June 19, 2013
The Hunt Institute and the National Governors Association hosted 11 of the nation’s governors in Chicago, Illinois, at the 2013 Governors Education Symposium: Advance America | A Commitment to Quality Education. The Symposium, conceived by The Hunt Institute, is designed to bring the nation’s governors together to engage in candid dialogue about critical challenges facing education. Governors Jim Hunt, Dannel Malloy (CT), and Terry Branstad (IA) served as co-chairs and provided strong, thoughtful leadership throughout the discussions.
The Symposium focused on the importance of governors being at the helm of college- and career-ready reforms in their states. Governors engaged in a series of discussions with national and state leaders to consider implementation of college- and career-ready standards, coalition-building, teacher and leader effectiveness, and resource reallocation to advance student achievement and attainment. Throughout the Symposium, governors shared the success and challenges they have found in their states. Governors also brought state teams that included their chief state school officer, state higher education executive, and education advisor to give them time to collaborate with key education leaders in their states and ensure that these individuals had access to the information and resources shared at the Symposium.
During the Symposium, governors considered the need to engage business leaders to help overcome anticipated challenges during the next two years of state standards implementation. To address these challenges – such as the anticipated score drop when new assessments go into effect or the need to achieve buy-in from newly-elected leaders – states will need strong leadership and coalitions. Resource experts from Tennessee and Arizona shared their experiences and advised governors on how they might form or strengthen stakeholder coalitions in their states. Governors also discussed the importance of effective teaching and leadership to improve student achievement and considered the policy levers at their disposal to spur improvement in teacher preparation, certification, and evaluation. Governors benefited from the perspective of resource experts who helped them think strategically about resource allocation and the need to re-examine policies that might hinder innovation in K-12 and postsecondary education.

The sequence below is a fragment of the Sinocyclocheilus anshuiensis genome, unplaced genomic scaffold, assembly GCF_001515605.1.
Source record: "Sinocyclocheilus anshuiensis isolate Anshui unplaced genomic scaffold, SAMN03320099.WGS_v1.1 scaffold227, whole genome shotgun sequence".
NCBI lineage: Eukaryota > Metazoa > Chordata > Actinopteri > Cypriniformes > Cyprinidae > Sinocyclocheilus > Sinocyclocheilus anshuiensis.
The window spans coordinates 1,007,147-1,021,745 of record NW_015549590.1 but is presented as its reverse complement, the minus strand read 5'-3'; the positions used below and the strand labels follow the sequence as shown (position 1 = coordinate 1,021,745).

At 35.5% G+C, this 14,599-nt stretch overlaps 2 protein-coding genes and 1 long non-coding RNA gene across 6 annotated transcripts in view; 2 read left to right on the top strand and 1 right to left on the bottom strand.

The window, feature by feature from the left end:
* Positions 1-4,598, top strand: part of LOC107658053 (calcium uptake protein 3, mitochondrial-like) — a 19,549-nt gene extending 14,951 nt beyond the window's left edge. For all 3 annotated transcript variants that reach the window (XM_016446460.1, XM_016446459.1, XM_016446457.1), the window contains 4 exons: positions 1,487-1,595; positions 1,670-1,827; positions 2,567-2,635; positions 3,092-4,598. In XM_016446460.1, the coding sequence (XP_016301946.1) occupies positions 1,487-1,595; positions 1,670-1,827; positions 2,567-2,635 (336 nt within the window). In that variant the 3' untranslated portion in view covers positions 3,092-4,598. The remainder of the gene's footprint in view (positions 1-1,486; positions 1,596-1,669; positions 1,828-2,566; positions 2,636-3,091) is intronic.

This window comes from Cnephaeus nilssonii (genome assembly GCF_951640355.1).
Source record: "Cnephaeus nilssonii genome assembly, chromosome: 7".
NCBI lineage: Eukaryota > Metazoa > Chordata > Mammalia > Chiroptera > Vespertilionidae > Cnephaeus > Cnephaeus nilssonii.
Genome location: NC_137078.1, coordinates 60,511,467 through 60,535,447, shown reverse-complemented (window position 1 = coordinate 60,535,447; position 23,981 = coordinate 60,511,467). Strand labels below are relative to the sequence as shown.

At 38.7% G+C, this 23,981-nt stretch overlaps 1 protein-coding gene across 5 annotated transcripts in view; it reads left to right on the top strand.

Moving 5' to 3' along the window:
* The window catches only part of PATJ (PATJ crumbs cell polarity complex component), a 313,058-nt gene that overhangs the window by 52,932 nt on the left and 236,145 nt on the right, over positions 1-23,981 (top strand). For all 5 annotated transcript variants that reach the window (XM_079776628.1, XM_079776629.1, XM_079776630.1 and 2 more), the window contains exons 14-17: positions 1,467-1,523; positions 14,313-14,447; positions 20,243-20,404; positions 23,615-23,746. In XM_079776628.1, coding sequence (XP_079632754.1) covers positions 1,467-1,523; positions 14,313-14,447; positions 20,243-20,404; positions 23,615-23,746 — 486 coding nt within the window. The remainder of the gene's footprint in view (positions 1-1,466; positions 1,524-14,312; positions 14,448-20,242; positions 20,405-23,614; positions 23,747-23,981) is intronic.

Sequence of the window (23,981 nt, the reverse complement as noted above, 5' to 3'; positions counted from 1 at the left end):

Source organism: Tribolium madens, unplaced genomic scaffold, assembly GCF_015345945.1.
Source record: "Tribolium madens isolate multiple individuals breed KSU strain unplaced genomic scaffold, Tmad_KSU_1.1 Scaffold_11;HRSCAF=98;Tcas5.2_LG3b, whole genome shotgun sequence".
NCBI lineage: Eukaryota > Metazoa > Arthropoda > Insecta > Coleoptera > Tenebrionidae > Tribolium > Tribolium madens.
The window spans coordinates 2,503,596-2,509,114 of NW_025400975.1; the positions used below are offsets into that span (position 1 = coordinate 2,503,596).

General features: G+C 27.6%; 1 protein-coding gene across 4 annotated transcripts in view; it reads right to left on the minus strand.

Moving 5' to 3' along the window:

Governors also had an opportunity for a frank discussion with U.S. Secretary of Education Arne Duncan that focused on early childhood education, college and career readiness, and higher education affordability. The Secretary sought feedback and suggestions from the governors about the Administration’s work and governors were candid about their concerns and needs.
For more information about the Symposium, see the following event materials.